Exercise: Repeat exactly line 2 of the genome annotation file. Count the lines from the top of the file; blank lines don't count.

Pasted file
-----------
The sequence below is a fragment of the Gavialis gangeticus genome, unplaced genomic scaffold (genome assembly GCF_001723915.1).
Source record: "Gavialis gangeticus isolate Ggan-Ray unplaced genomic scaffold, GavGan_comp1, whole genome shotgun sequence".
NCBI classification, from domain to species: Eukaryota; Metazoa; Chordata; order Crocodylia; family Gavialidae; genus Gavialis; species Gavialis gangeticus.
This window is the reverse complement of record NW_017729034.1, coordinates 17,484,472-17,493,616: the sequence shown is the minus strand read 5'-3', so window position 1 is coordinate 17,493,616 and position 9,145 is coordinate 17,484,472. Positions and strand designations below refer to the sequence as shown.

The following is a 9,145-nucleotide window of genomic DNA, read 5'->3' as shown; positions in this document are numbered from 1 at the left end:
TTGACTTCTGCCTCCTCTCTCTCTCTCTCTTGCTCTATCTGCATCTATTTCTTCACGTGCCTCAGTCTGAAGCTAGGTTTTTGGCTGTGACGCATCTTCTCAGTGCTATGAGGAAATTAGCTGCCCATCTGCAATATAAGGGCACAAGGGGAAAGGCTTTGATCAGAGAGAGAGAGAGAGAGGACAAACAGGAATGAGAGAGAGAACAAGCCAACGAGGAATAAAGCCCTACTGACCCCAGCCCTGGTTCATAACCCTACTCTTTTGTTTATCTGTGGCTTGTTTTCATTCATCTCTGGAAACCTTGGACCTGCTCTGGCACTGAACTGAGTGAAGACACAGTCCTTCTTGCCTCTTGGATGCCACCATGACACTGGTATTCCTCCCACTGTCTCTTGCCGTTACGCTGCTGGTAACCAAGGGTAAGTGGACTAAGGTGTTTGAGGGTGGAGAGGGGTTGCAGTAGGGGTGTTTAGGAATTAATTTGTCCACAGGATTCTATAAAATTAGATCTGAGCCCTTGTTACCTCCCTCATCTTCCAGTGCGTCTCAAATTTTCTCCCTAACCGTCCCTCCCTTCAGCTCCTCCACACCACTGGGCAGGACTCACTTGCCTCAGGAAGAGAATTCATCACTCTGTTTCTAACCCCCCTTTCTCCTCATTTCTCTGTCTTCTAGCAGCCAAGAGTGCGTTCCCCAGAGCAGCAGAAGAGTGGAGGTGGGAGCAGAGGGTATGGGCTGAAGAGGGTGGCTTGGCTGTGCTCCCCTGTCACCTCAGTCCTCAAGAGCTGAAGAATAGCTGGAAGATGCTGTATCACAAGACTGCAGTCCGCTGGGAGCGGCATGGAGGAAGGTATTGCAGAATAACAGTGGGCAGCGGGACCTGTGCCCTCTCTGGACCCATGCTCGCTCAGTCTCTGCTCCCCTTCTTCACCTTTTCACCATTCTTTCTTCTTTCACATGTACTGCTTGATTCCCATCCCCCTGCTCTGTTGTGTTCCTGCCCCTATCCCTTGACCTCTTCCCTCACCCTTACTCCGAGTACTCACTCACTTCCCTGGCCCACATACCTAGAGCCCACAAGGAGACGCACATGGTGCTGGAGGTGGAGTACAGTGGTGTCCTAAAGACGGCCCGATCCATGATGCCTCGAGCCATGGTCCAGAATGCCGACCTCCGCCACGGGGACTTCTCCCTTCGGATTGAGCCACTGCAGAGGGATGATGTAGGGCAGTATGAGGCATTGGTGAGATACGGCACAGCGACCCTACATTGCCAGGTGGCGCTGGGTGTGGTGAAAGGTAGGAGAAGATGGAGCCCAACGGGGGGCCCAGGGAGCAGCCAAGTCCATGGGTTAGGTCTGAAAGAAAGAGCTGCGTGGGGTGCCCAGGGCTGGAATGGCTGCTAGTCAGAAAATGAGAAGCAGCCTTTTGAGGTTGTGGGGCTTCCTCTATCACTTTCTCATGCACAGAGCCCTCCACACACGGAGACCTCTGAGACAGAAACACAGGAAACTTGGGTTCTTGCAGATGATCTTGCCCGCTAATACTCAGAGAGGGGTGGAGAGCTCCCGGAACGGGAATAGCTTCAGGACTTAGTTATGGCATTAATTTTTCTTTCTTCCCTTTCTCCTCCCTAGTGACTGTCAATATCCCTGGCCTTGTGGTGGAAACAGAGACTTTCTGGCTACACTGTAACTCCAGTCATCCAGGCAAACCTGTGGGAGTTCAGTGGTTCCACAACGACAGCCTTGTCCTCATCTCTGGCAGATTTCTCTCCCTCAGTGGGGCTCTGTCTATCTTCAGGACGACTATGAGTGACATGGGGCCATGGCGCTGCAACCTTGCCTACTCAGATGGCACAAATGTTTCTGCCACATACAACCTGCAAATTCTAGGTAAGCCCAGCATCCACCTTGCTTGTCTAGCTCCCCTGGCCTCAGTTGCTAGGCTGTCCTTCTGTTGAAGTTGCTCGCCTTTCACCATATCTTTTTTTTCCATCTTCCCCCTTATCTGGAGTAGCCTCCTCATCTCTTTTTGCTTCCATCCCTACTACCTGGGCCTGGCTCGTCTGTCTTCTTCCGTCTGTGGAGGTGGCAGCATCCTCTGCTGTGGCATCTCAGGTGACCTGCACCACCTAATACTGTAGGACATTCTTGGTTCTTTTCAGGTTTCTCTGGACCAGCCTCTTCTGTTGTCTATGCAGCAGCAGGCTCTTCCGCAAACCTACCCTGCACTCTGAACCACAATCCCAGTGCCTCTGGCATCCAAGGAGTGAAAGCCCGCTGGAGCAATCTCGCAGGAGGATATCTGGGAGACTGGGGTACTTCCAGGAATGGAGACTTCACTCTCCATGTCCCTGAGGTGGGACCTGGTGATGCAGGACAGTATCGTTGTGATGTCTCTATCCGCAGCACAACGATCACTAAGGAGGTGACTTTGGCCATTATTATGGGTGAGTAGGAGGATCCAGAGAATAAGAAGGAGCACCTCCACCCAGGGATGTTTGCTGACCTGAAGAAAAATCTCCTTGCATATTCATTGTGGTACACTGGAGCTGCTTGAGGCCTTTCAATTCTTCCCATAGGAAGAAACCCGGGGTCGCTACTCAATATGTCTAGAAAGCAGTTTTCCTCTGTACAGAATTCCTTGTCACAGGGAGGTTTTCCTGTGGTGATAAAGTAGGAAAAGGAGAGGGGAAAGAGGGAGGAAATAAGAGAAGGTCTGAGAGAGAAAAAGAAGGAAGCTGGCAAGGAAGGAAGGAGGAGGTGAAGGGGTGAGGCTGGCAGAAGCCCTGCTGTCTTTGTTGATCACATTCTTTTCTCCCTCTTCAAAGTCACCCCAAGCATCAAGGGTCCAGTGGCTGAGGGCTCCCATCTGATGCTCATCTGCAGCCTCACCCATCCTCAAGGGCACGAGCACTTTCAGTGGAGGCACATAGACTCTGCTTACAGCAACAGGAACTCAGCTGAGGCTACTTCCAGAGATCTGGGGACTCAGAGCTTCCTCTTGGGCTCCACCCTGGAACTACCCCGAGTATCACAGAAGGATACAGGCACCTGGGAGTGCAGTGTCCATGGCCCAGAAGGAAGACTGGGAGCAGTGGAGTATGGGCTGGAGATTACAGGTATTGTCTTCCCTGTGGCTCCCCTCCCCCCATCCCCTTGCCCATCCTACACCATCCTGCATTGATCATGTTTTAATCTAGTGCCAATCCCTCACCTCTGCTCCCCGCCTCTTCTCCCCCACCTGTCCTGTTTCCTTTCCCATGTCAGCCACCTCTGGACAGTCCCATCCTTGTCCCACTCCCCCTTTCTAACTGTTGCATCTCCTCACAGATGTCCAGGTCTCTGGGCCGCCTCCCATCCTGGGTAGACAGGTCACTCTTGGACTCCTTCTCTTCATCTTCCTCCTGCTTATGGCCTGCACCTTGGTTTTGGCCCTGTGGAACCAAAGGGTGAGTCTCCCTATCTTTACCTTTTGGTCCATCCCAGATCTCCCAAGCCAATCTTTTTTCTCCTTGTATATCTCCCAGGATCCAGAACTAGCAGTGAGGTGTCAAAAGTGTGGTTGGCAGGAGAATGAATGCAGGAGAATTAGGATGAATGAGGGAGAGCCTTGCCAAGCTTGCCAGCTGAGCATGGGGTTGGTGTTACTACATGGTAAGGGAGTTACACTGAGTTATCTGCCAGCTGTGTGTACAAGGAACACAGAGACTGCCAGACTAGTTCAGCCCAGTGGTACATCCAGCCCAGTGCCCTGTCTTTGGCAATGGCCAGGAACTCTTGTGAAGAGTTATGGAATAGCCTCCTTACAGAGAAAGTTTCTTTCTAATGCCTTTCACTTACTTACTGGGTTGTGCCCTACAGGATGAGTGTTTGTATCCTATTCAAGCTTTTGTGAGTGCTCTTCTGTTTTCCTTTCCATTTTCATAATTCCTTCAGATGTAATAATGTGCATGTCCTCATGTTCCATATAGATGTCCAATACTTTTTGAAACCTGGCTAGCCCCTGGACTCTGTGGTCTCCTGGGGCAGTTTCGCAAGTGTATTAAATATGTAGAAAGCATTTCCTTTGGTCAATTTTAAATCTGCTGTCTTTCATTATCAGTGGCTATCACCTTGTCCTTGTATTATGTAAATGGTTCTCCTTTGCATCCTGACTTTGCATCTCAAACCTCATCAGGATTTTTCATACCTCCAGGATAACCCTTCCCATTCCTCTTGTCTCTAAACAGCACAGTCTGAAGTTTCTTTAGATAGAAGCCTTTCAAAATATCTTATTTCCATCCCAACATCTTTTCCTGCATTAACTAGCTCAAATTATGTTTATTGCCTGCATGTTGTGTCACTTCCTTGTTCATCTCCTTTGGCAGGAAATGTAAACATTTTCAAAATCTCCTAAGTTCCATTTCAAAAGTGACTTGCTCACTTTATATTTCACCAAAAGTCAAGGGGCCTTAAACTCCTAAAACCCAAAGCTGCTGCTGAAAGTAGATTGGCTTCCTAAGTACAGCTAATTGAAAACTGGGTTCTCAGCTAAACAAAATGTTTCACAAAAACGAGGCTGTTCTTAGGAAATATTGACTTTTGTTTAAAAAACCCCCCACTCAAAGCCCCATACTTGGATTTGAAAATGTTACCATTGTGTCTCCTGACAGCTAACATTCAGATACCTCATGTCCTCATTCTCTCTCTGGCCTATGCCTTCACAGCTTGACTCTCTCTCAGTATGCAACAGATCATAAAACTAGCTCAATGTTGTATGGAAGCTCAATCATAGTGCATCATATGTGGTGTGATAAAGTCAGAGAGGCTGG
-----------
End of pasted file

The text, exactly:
Source record: "Gavialis gangeticus isolate Ggan-Ray unplaced genomic scaffold, GavGan_comp1, whole genome shotgun sequence".